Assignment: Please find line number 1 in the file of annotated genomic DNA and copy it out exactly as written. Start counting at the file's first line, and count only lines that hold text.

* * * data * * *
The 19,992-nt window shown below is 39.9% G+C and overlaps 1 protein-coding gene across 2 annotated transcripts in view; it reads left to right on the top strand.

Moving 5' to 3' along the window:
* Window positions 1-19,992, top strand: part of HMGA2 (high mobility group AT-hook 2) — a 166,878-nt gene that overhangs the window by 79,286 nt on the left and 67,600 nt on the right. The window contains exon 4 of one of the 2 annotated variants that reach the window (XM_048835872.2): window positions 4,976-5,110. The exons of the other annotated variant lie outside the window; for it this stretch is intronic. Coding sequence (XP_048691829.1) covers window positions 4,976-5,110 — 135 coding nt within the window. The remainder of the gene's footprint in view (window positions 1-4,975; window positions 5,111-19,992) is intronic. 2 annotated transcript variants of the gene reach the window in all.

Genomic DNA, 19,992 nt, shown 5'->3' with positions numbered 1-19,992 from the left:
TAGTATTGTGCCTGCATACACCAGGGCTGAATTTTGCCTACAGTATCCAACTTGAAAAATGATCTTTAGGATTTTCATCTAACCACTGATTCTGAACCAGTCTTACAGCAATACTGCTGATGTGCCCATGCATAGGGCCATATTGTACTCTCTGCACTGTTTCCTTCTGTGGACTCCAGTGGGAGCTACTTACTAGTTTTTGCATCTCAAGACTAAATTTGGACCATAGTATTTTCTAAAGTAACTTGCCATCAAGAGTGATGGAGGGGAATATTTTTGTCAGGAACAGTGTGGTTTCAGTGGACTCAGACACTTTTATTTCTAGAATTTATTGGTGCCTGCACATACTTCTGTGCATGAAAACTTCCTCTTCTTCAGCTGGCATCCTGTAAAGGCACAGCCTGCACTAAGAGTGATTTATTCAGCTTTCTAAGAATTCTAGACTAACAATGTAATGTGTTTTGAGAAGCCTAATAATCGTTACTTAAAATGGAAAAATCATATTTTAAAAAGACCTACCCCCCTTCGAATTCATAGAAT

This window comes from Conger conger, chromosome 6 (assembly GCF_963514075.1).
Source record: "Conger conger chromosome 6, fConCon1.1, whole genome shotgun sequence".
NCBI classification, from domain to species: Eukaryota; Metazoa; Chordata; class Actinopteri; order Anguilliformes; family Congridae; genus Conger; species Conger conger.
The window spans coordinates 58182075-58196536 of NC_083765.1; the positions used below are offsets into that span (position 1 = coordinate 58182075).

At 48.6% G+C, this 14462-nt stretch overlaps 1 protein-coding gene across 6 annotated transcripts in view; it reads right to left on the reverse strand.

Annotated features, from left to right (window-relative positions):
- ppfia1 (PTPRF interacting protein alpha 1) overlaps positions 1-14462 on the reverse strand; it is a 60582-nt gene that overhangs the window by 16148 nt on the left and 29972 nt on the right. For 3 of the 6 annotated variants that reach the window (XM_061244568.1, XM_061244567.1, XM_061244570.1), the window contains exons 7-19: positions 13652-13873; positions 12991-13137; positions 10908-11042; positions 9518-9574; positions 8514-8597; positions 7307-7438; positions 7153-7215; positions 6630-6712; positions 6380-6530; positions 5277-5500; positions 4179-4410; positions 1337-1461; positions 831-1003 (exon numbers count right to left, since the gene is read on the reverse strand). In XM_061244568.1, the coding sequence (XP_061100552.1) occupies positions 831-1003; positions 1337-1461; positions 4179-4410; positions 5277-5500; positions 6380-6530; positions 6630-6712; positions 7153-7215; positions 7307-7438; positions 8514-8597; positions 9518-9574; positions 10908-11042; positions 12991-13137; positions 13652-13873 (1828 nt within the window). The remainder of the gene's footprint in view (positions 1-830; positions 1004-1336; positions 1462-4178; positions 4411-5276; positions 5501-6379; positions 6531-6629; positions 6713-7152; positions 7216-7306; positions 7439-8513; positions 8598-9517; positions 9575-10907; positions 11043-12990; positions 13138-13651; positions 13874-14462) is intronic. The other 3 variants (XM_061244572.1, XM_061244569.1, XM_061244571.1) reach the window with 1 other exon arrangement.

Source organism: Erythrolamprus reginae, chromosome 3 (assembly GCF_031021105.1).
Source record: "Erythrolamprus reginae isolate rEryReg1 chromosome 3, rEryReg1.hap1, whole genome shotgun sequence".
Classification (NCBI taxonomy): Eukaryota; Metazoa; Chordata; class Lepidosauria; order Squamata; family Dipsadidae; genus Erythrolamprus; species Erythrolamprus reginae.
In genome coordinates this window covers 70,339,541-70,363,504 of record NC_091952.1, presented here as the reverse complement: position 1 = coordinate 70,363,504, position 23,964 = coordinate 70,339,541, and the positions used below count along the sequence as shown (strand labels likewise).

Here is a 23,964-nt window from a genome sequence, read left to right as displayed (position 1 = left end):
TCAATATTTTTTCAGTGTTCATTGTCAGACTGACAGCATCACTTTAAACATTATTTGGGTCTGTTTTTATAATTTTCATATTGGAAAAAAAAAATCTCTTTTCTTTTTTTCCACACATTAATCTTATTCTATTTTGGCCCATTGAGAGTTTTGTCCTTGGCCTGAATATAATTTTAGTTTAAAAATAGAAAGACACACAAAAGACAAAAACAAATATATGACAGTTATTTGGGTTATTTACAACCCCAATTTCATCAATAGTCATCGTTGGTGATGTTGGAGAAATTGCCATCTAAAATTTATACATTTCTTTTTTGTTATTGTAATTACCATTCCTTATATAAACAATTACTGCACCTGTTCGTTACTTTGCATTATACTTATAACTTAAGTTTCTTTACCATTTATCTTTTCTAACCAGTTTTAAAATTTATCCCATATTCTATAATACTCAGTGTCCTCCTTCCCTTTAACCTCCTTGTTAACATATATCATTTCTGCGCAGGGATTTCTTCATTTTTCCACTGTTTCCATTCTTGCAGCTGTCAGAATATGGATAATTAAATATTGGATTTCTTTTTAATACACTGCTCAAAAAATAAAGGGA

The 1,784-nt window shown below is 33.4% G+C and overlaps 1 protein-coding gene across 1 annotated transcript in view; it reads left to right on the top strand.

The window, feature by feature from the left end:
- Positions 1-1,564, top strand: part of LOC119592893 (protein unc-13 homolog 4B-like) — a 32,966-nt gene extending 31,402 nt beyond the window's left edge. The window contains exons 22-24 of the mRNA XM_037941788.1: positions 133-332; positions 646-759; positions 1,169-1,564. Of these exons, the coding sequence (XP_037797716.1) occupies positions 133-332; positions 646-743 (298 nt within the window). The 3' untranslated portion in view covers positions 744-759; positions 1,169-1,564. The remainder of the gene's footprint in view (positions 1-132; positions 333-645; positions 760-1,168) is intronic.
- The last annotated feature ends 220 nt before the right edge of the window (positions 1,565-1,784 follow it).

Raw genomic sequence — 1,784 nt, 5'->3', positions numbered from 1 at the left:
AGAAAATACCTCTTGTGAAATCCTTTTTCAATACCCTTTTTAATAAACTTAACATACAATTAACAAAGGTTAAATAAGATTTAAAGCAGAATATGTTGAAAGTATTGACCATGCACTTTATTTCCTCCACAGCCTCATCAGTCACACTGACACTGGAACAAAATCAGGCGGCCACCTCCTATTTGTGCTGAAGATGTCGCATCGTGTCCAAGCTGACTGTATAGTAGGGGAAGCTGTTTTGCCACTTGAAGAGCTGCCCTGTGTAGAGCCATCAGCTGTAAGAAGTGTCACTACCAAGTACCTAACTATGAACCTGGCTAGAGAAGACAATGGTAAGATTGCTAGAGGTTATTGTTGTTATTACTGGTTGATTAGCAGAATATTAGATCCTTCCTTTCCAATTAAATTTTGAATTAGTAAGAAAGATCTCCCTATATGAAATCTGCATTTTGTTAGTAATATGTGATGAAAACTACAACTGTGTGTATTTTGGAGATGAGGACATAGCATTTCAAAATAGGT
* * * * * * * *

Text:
The 19,992-nt window shown below is 39.9% G+C and overlaps 1 protein-coding gene across 2 annotated transcripts in view; it reads left to right on the top strand.